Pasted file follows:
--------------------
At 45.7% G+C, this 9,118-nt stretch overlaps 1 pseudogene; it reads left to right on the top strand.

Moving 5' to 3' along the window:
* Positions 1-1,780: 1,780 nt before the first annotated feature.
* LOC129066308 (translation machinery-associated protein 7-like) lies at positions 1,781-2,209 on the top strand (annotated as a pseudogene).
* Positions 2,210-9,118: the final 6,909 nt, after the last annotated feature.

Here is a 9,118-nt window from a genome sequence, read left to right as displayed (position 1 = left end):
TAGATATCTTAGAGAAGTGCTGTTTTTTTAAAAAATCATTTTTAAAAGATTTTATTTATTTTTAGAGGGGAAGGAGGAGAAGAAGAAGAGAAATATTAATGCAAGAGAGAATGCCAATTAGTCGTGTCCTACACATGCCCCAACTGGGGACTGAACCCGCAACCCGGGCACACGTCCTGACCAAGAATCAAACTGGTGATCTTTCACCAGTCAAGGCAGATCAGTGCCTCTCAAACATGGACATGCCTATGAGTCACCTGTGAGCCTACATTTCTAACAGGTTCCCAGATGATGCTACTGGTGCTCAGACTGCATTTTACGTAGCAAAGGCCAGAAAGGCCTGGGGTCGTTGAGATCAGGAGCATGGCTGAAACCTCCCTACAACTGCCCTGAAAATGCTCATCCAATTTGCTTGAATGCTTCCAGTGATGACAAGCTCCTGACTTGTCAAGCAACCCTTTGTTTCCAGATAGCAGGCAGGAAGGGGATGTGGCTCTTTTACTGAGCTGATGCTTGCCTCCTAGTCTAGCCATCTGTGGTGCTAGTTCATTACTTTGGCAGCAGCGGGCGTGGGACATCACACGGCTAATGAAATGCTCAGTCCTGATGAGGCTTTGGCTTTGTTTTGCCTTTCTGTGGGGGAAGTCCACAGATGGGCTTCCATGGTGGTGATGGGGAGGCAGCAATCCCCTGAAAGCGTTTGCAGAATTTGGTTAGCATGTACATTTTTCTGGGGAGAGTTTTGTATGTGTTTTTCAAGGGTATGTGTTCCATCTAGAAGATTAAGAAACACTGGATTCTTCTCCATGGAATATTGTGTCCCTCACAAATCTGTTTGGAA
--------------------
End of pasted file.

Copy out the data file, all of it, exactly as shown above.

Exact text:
At 45.7% G+C, this 9,118-nt stretch overlaps 1 pseudogene; it reads left to right on the top strand.

Moving 5' to 3' along the window:
* Positions 1-1,780: 1,780 nt before the first annotated feature.
* LOC129066308 (translation machinery-associated protein 7-like) lies at positions 1,781-2,209 on the top strand (annotated as a pseudogene).
* Positions 2,210-9,118: the final 6,909 nt, after the last annotated feature.

Here is a 9,118-nt window from a genome sequence, read left to right as displayed (position 1 = left end):
TAGATATCTTAGAGAAGTGCTGTTTTTTTAAAAAATCATTTTTAAAAGATTTTATTTATTTTTAGAGGGGAAGGAGGAGAAGAAGAAGAGAAATATTAATGCAAGAGAGAATGCCAATTAGTCGTGTCCTACACATGCCCCAACTGGGGACTGAACCCGCAACCCGGGCACACGTCCTGACCAAGAATCAAACTGGTGATCTTTCACCAGTCAAGGCAGATCAGTGCCTCTCAAACATGGACATGCCTATGAGTCACCTGTGAGCCTACATTTCTAACAGGTTCCCAGATGATGCTACTGGTGCTCAGACTGCATTTTACGTAGCAAAGGCCAGAAAGGCCTGGGGTCGTTGAGATCAGGAGCATGGCTGAAACCTCCCTACAACTGCCCTGAAAATGCTCATCCAATTTGCTTGAATGCTTCCAGTGATGACAAGCTCCTGACTTGTCAAGCAACCCTTTGTTTCCAGATAGCAGGCAGGAAGGGGATGTGGCTCTTTTACTGAGCTGATGCTTGCCTCCTAGTCTAGCCATCTGTGGTGCTAGTTCATTACTTTGGCAGCAGCGGGCGTGGGACATCACACGGCTAATGAAATGCTCAGTCCTGATGAGGCTTTGGCTTTGTTTTGCCTTTCTGTGGGGGAAGTCCACAGATGGGCTTCCATGGTGGTGATGGGGAGGCAGCAATCCCCTGAAAGCGTTTGCAGAATTTGGTTAGCATGTACATTTTTCTGGGGAGAGTTTTGTATGTGTTTTTCAAGGGTATGTGTTCCATCTAGAAGATTAAGAAACACTGGATTCTTCTCCATGGAATATTGTGTCCCTCACAAATCTGTTTGGAA